Finding it a bit steamy this summer? You're not alone. Across Canada, people say they are really feeling the heat, especially in their homes. And we're tracking it. CBC teams have installed temperature and humidity sensors in dozens of homes in several cities, including Windsor, to see just what happens to people when things go from hot to sizzling to seriously dangerous. This is one of those stories.
The air is thick like butter in your lungs, with sweat beads forming instantly upon exposure to the powerful sun.
It's a typical, though slightly hotter, June afternoon in Windsor, Ont., even with some clouds scattered in the sky.
At noon, the queue for one of the city's food banks is starting to dissipate, with a handful of recipients either waiting for the bus or hesitantly turning back around to walk home.
That walk, a more strenuous journey than usual in the scorching air.
For residents without air conditioning, going back home after a necessary errand like this could mean even warmer, more humid temperatures.
Gregory Walton, 51, was among the crowd that day, knowing once he returned home, he would be implementing his routine of strategically placing fans throughout his apartment and either opening or closing his windows (depending on the time of the day and how his apartment was holding heat in that moment).
It's a methodology he developed out of necessity, but says he's lucky to have an understanding of.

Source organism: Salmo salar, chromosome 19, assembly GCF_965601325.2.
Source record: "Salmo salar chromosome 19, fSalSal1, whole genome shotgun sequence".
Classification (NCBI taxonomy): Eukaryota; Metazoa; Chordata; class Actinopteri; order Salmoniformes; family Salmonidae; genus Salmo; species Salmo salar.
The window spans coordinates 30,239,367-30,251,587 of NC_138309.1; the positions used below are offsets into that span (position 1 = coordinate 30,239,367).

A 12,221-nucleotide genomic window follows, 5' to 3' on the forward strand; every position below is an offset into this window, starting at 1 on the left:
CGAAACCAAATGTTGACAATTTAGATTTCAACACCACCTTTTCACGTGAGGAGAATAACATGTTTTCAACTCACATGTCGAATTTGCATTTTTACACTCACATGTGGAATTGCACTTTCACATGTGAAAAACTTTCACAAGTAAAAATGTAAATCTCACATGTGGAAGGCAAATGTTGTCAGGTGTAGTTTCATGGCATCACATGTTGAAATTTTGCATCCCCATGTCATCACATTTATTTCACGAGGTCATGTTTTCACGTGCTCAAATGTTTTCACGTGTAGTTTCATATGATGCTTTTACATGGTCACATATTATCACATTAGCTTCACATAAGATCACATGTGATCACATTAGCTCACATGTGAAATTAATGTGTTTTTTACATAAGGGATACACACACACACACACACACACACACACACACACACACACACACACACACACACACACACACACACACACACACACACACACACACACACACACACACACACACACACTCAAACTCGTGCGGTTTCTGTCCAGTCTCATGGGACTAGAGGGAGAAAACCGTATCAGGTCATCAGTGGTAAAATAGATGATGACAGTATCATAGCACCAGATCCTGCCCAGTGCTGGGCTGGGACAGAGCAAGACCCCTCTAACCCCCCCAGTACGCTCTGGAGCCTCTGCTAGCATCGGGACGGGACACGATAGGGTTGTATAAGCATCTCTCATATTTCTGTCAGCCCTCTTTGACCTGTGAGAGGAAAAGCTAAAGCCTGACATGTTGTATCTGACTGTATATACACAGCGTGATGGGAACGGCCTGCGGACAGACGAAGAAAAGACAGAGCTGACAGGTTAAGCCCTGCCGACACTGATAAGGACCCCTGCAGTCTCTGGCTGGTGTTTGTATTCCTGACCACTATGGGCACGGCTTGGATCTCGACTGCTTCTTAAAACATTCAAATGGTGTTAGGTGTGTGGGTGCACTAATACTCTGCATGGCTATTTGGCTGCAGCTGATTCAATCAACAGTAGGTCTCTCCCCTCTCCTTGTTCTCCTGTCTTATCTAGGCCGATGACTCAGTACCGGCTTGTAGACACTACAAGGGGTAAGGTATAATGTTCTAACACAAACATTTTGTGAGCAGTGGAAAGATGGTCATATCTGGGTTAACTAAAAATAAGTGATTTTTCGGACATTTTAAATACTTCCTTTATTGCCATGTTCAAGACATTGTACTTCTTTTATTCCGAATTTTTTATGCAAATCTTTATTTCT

“I'm a jack of all trades,” said Walton, who's an electrician currently looking for work.
“I've just been doing different work my whole life, so I understand a little bit about the mechanics of how heat is retained through concrete and plaster and stuff.”
“So I've been able to make my own inferences, like ‘OK, I need to put a bigger fan here, and here I might need to keep the window open longer just to facilitate some air passage.'”
Walton is one of several Windsorites who has agreed to participate in CBC's Urban Heat project this summer, allowing our team to collect hard data about the temperature and humidity in his apartment, and monitor the impact high temperatures could have on mental and physical health.
Walton lives on the fifth floor of a brick building constructed in the 1960s. All of his windows face west. And with walls made of plaster and a ceiling of cinder blocks, the conditions are ripe for heat retention.
“When it gets hot in here, the walls and the floors and everything add to the overall heat level. There's no place in my apartment for a cross-draft to form,” he explained.
“And so that's something else that I have to contend with.”
For many in situations like Walton's, the main barrier is the investment that comes with having an air conditioning unit, which can be out of reach on a limited budget.
“When I signed my lease, my landlord informed me that for an additional $100 a month, I could have an A/C unit installed in my apartment,” he said.
“I already don't have an air conditioner to begin with … I'd have to go buy one on top of that cost. It's just not worth it economically for me to have to pay [for].”
Windsor is Canada's southernmost city. Sitting on the 42nd parallel, it is so far south, it lines up with cities like Rome and Barcelona across the Atlantic. For locals, it's nothing new that temperatures can skyrocket up to 40 degrees or more with the humidex reading. It makes having air conditioning less of a luxury and more of a necessity.